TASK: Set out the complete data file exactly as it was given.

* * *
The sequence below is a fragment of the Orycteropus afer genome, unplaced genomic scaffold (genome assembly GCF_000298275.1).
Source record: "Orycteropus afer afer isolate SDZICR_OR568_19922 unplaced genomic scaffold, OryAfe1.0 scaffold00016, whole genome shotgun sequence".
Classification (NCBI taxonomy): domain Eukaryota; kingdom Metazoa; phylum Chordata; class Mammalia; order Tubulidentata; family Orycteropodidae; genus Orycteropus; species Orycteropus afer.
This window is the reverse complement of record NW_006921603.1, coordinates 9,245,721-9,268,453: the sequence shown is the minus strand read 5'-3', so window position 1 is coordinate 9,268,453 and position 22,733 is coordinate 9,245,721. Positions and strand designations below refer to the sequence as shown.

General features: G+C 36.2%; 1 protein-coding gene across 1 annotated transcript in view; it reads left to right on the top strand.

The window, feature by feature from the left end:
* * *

The sequence below is a fragment of the Orycteropus afer genome, unplaced genomic scaffold (genome assembly GCF_000298275.1).
Source record: "Orycteropus afer afer isolate SDZICR_OR568_19922 unplaced genomic scaffold, OryAfe1.0 scaffold00016, whole genome shotgun sequence".
Classification (NCBI taxonomy): domain Eukaryota; kingdom Metazoa; phylum Chordata; class Mammalia; order Tubulidentata; family Orycteropodidae; genus Orycteropus; species Orycteropus afer.
This window is the reverse complement of record NW_006921603.1, coordinates 9,245,721-9,268,453: the sequence shown is the minus strand read 5'-3', so window position 1 is coordinate 9,268,453 and position 22,733 is coordinate 9,245,721. Positions and strand designations below refer to the sequence as shown.

General features: G+C 36.2%; 1 protein-coding gene across 1 annotated transcript in view; it reads left to right on the top strand.

The window, feature by feature from the left end: